A.P.E. Gallery will showcase new work behind its front windows

  • “Interactive Aimless Pilgrimage” by Danielle Klebes. Oil and spray paint on cut panel with variable, life-size cutouts. SUBMITTED PHOTO

  • “Unbidden” by Galen Cheney. Acrylic, oil and oil pastel on collaged canvas. SUBMITTED PHOTO

  • ​“Still life with antler” by Roberley Bell. Wood, steel, resin cast, plaster, antler and clay. Photo by Tom Loonan

  • “There and back again” by Zoe Sasson. Oil paint, fabric, sculptamold and plastic on canvas. Submitted photo

  • “Women are from Venus” by Alicia Renadette. Mixed media installation including mannequin head, hobby horse head, sponges, rubber gloves and other items.  Submitted photo

Staff Writer
Published: 6/3/2020 7:50:15 AM

NORTHAMPTON — With galleries shut due to the COVID-19 pandemic, most art viewing in the past two and half months has occurred in the same place so much other art has been seen: on the internet.

But with a new series of exhibits that opens June 8, Northampton’s A.P.E. Gallery will be bringing art to viewers by displaying it behind the gallery’s extensive front windows at 126 Main St.

The “normal pop-up” series offers five exhibits, all of two weeks’ duration, that have been curated by Zoe Sasson, a 2007 graduate of Northampton High School who last year earned an MFA from the University of North Carolina at Greensboro. A painter and mixed-media artist, Sasson moved back to the region last year and had an artist residency at Mass MoCA in North Adams last fall.

Sasson explained that she had been putting together a show for this summer at A.P.E. that would have featured art from 30-plus artists who graduated from Northampton High School. With that exhibit now postponed until summer 2021 because of the pandemic, she and gallery director Lisa Thompson were looking for some alternative — and not just an online exhibit, though A.P.E. has been featuring online content over the past few months.

“We have all this window space, and we thought we could take advantage of it,” said Thompson. “If we can’t have people inside the gallery right now, we can at least let them look inside” at artwork.

A.P.E. has created temporary walls, some 7 feet high and 14 feet wide, close behind their windows to display the art, with a three-foot wide shelf that can also hold sculptures.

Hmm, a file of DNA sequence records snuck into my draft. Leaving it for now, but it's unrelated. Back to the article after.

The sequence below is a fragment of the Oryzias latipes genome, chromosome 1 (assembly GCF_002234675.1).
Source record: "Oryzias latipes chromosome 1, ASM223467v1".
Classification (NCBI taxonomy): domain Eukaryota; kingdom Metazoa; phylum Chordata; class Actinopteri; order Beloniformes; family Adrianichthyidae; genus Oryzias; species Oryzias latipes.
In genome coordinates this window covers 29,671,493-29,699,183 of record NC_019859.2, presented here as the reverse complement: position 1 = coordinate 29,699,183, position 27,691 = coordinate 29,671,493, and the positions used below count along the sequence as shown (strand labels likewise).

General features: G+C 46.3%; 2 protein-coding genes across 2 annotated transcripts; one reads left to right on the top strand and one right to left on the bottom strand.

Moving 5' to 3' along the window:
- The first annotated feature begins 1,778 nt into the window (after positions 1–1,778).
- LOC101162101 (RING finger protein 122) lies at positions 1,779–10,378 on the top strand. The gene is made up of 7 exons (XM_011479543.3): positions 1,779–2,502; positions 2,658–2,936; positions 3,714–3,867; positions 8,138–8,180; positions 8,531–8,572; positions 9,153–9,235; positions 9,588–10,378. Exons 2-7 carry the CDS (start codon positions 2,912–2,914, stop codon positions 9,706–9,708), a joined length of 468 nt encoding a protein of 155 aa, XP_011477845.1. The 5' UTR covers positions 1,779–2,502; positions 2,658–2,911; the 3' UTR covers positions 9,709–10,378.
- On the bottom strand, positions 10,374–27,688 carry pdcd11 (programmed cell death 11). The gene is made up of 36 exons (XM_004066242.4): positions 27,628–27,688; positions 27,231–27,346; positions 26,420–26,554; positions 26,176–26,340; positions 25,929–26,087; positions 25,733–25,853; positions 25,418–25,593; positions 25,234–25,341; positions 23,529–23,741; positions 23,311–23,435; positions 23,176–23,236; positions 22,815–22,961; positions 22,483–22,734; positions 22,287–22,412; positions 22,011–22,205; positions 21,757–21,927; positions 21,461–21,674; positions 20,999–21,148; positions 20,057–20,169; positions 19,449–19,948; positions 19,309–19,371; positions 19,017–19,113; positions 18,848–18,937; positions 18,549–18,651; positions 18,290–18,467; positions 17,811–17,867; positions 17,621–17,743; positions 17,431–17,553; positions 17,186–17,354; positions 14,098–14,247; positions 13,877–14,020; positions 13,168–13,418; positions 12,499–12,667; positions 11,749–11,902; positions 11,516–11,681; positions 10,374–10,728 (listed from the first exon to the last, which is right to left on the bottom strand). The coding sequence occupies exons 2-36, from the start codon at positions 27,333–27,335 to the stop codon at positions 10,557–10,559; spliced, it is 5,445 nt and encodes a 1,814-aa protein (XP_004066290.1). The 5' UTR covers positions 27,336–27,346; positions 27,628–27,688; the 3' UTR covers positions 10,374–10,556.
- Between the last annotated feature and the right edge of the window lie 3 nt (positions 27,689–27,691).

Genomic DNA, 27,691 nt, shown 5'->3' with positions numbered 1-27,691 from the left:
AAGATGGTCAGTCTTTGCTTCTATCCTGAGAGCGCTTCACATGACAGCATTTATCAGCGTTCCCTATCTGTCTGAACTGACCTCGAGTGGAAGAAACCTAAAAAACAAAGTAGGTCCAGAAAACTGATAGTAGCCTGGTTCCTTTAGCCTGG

Sasson, who has taught art and held residencies in North Carolina and a number of other places, said the title of the new series reflects the ambiguity and strangeness that has come to surround the word “normal,” with phrases such as “the new normal” and “return to normal” being bandied about on an almost daily basis.

“It seems like that’s become a very fragile word today,” she said. “People are finding their own definitions of what ‘normal’ means.”

Sasson, whose work is also part of the new series, said she selected the four other artists to be featured based in part on how their work was already “pushing boundaries” and addressing issues of disconnection and dysfunction before COVID-19 — but also because the artists have “shown great resiliency during this strange time we’re in.”

 The first exhibit in “normal pop-up,” running June 8-21, is by Danielle Klebes, a Vermont painter who also makes colorful life-size cutouts; she’ll sometimes combine these with background paintings to create small, theatrical tableaus.

And Klebes’ artist statement seems tailor-made for COVID-19 era: “The main subjects for my artwork are people who are in a state of flux ... There is a sense of the in-between without a clear narrative regarding what comes next.”

Work from painter Galen Cheney, a Mount Holyoke College graduate who lives in North Adams, will be on tap from June 22-July 5; she’s currently creating abstract, collage-like paintings for which she combines paper, bits of old paintings and other materials to form the texture of her new canvases.

Sculptor Alicia Renadette, from Rhode Island, is next, offering “unruly” constructions — her materials can include holiday decorations, party favors, artificial flowers and scavenged items — that she says are designed to reexamine the excesses of an “excessively materialistic world and the traumas it inscribes on bodies and minds.”

Sasson’s paintings, which will be exhibited July 20-August 3, combine different types of paint with fabric and other materials such as crayon, creating highly textured and abstract canvases. She writes that her current work offers “imagined spaces wherein characters strive for balance but stumble” and also channels “awkwardness and unrestricted displays of joy.”

Rounding out “normal pop-up” from August 3-17 will be the work of sculptor Roberley Bell of New York state, who has worked in Turkey, Sweden and Austria, among other places; her public installations are inspired by both nature and “the art historical tradition of organic abstraction,” she writes.

Thompson says she hopes that foot traffic in downtown Northampton will pick up with warmer weather returning and that people will enjoy the public art being offered via the gallery’s windows (other work has already been on display there over the past few weeks). “We haven’t been able to offer our usual summer programming, so this is our best alternative,” she said.

A.P.E. hopes to reopen to visitors in September, Thompson added, though it’s not yet clear exactly how that will be handled — how many people will be let in at a time, how work should be displayed — to maintain safety protocols. Shows that have postponed, such as work from artists associated with Zea Mays printing in Florence, will hopefully be added back to the lineup, she said.

“Everyone’s anxious to be get back together and have work up again for view, but we have to be cautious,” she said.

Steve Pfarrer can be reached at spfarrer@gazettenet.com. More information about “normal pop-up” can be found at apearts.org.

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